Fake checks, with incorrect information on them, are one of the leading types of check fraud. Cashing a fake check through your bank will usually cost you at least £16, plus losing the amount of the check when the money doesn't clear. It's important to know how to identify a fake check so you can avoid being taken advantage of. The general rule is that if you don't know the person or the check seems suspicious, only accept cash or a secure online transfer of money.
- Skill level:
- Moderately Challenging
Things you need
- Magnifying glass
Look at the edges of the check. Most personal checks have one perforated edge, and some business checks are perforated on all sides. If there are no perforated edges, there's a higher chance of it being a fake check.
Check for misspellings or errors, and check the phone number and address against a phone book (an online phone book if the location is far away). Call the phone number and see if the person whose name is on the check answers; if so, ask a few questions to determine if the check is legitimate.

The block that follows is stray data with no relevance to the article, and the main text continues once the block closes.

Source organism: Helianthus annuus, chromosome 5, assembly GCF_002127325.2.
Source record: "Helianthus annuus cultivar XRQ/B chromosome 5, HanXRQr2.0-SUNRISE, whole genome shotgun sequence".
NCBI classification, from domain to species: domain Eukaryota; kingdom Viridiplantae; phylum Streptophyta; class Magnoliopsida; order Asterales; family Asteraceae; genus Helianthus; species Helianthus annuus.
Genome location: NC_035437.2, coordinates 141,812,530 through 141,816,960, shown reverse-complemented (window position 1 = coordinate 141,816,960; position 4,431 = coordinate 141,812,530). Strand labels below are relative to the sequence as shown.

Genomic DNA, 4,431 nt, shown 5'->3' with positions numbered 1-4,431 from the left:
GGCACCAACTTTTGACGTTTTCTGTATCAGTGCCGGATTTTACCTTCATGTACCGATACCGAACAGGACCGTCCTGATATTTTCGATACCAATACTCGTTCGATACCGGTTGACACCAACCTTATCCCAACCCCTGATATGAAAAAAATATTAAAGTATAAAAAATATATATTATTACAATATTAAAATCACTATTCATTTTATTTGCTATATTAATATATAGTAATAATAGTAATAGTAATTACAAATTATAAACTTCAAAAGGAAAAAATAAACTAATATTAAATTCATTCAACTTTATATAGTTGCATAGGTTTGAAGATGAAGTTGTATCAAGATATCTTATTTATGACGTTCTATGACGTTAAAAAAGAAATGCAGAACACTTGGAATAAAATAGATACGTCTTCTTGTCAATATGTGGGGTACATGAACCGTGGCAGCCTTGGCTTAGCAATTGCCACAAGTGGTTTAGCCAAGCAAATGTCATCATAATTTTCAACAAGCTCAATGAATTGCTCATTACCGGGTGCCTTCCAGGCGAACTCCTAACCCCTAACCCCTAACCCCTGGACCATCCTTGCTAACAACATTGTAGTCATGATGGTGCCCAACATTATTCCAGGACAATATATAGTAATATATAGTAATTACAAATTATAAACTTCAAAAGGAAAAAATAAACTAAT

Scan the dollar amounts on the check carefully with a magnifying glass for evidence of tampering. Commonly, with fake checks, people carefully change some of the numbers to make a real check valued at a higher amount. Also check the name the check is written to for signs of changes, or someone having written over the original text. Any of these edits can point to a fake check.
Call the bank listed on the check and ask it to verify the information. Even if it's a real account, the check could be bad. If possible, go to the bank in question so a teller can verify the check before you hand over the merchandise you're selling or try to deposit the check.